Her: Well, love is the best medicine.
Him: That’s laughter.
Her: Why do you do it?
Him: I don’t know.
Dialog between Monica and Chandler during a season 6 episode of Friends called “The One with Ross’s Denial”, yes. Also the origin of many a paraphrased interaction between Kristin and I.
I am exceedingly precise when it comes to movie quotes, spelling, details about memories, and I have no reservation, some might call it an uncontrollable impulse, about correcting you if one of those details is stated incorrectly. My wife, on the other hand, is a normal person.
Why am I like this?
Two days ago on Facebook, two of my friends posted a doctored photo of the time circuits from the Delorean in Back to the Future that read APR 30 2013 in the destination bar, with the caption, “Today is the date that Marty McFly traveled into the future.” In the comments underneath both of those photos, I *helpfully* corrected this misinformation and shared that Marty McFly actually went to October 21, 2015.
When I do something like this, especially online, I feel like this guy:
And I am this guy. Every nerd is. And in my diseased mind, the real villain here is whatever insecure, look-at-me motherfucker felt compelled to doctor a screenshot from Back to the Future and deceive the uncritical denizens of Facebook thereby receiving millions of unwarranted mentions on the world’s largest social network. That’s the work of a major, albeit boring, megalomaniac.
So why do I feel like such a shit when I do this?
Because I can’t turn it off. At pub trivia I correct my wife’s spelling, which I know she fucking hates, and rightfully so. Have you ever had someone correct your spelling or grammar in front of your friends? It’s incredibly demeaning, arrogant, just plain annoying, and, unless the question states that precise spelling is required, ultimately unnecessary.
I suspect the compulsive need for correct spelling comes from having two names that basically everyone gets wrong all the time. People I know and have done business with for years, even one of my friends whose son has the same name as I do, spelled the same way and everything, will still address emails to me thusly – “Hi John…” and every time without fail, my blood boils a little. My (real, complete) last name is a total dumpster fire, which only compounds the problem.
It’s in a life spent correcting the butchering of your own name that you find the desire – nay, the duty – to stand up for correct spelling everywhere. You cannot fix your own broken life, so you try to correct injustice outwardly, even if it’s at the expense of your long-suffering wife who just wishes you wouldn’t do that to her.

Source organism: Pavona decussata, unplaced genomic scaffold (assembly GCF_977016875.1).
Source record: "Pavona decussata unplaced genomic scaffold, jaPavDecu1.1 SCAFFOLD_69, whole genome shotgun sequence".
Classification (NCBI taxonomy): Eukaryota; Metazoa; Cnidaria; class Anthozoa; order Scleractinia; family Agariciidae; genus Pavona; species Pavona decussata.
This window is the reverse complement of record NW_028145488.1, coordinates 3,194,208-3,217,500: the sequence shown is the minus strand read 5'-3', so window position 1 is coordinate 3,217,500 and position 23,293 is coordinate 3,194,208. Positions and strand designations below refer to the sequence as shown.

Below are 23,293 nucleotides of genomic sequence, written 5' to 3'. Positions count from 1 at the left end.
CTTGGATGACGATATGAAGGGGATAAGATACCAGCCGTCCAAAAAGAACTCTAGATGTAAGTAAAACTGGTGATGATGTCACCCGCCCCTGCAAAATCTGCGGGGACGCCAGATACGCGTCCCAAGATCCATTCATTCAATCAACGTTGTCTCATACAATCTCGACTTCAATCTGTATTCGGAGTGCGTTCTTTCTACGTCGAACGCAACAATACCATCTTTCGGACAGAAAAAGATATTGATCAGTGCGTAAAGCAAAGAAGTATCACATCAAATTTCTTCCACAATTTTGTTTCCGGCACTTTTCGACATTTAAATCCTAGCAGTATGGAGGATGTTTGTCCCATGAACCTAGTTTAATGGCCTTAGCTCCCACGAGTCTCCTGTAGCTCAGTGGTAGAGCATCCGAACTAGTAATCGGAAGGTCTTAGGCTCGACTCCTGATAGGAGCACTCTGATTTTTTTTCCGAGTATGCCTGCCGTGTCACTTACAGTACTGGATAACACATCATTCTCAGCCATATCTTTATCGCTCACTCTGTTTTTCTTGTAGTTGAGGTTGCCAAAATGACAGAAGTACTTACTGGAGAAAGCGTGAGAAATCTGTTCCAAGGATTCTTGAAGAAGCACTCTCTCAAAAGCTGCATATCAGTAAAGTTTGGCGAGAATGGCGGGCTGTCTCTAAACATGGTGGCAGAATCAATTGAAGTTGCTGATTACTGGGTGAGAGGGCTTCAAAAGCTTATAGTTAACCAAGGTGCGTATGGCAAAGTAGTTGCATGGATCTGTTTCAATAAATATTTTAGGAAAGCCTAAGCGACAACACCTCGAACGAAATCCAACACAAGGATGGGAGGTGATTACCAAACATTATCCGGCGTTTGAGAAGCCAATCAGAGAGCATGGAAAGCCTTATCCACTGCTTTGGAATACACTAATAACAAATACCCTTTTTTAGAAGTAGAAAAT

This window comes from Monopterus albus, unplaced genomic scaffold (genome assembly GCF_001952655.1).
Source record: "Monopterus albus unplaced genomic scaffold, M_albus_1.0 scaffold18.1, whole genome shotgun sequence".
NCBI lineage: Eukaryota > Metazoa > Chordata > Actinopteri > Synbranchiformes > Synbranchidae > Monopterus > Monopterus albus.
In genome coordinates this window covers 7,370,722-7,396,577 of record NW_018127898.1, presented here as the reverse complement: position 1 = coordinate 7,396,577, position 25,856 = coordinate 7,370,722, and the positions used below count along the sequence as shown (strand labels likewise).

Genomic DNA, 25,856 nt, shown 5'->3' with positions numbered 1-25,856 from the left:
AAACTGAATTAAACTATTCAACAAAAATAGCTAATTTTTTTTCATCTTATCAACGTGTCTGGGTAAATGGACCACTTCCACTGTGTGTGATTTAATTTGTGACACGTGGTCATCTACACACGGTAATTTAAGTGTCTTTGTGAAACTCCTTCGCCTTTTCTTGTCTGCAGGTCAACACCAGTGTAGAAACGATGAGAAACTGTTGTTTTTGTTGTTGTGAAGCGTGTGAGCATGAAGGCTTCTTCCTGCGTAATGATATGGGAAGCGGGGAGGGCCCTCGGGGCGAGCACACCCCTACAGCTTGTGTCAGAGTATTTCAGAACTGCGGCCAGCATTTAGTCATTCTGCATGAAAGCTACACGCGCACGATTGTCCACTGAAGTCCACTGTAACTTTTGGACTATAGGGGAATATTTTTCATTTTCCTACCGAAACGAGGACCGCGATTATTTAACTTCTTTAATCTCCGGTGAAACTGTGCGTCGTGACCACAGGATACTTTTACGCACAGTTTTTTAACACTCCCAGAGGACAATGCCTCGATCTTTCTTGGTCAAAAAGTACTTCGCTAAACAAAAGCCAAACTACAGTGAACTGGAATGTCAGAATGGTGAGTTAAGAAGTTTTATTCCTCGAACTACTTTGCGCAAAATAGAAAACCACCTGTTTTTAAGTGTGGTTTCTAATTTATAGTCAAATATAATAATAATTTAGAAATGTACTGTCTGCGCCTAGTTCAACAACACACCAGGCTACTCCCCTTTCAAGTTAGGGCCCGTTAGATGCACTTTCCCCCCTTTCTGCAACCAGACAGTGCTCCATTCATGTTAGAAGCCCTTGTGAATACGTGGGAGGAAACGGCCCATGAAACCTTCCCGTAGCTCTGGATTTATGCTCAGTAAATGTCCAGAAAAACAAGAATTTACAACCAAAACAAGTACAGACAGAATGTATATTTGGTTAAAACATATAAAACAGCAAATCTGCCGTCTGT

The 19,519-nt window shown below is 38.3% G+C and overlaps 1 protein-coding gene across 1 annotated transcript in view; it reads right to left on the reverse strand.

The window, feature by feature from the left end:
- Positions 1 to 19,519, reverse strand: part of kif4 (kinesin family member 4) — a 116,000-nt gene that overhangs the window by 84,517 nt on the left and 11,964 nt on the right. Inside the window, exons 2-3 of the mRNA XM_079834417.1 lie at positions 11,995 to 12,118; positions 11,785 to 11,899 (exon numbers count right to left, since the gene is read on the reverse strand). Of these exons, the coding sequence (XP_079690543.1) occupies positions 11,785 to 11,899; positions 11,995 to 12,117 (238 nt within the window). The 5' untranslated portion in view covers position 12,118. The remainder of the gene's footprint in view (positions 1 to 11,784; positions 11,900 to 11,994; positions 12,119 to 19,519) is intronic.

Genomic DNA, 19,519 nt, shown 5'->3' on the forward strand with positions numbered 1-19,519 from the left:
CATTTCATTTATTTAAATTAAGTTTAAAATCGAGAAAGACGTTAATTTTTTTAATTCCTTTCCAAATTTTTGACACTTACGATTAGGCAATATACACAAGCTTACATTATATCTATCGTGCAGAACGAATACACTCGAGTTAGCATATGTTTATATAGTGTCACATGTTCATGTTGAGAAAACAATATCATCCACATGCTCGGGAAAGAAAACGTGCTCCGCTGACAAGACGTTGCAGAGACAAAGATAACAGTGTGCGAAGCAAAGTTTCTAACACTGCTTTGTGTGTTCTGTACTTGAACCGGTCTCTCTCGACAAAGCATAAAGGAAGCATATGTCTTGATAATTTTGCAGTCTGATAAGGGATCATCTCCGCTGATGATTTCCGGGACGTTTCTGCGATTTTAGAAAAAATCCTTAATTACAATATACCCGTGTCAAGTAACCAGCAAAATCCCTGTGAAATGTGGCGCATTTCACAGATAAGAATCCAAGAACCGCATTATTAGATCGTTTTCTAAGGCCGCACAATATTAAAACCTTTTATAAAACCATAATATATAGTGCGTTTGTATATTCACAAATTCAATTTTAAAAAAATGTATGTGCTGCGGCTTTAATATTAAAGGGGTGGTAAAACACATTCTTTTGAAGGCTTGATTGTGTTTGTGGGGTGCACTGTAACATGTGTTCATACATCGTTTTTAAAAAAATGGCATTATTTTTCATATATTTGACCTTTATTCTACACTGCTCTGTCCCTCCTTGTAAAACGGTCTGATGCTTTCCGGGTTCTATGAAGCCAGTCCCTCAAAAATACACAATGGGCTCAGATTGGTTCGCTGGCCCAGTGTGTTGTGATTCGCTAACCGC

I desperately don’t want to correct her spelling. I sincerely don’t. But when I see, say Zach Brown Band on the page, I stare at it like a crazy person because I know he spells his name “Zac,” free from the superfluous “h,” as I do. I feel it clawing at my guts just begging to be changed. I fight it and I fight it, but I have no poker face, so everyone knows what I’m thinking (those who are meeting me for the first time might mistake this face for constipation). I eventually can’t take it anymore, and have to get that release, so I take my eraser, erase that wayward “h,” and then hate myself. It’s exhausting.
It’s fitting that the most recent episode of The Big Bang Theory finds Amy trying to cure Sheldon of his obsessive need for closure. She tries some corrective behavioral therapy by erasing a game of tic-tac-toe before it can be completed, she prevents Sheldon from blowing out all the birthday candles, stops Jack from popping out of his box, and, most diabolically, sets up an impressive string of dominoes, and then makes Sheldon put them back in the box before he can knock them over.
She thinks she’s successful and has made progress with Sheldon, and then leaves. Once the door is closed, Sheldon, of course, then re-draws the tic-tac-toe game and finishes it, re-lights the birthday candles and blows them out, pops Jack out of his box, and then sets up the dominoes and knocks them down before collapsing to the floor in an orgasmic heap.
I could give a fuck about any of those activities, but did I slowly lose my mind in the car when my wife and her mom kept referring to her as “Suri” and not “Siri,” referring to the annoying bitch giving us directions, and not the offspring of Tom Cruise and Katie Holmes? Yes, yes I did.
My eventual comedic eruption releasing all that pent up tension that mirrored Sheldon’s release on The Big Bang Theory (thankfully) made Kristin laugh.
But the point remains. Anytime you can compare yourself to Sheldon Cooper in anything other than, say, particle physics, that’s probably not good.
I will work on being less of a persnickety asshole in everything I do. All I ask of the universe is to please, please, please, no matter who you’re dealing with, make every attempt to spell their fucking name right. Every time you don’t, it’s almost certain their husband/wife/boyfriend/girlfriend/mistress/best friend is paying for it.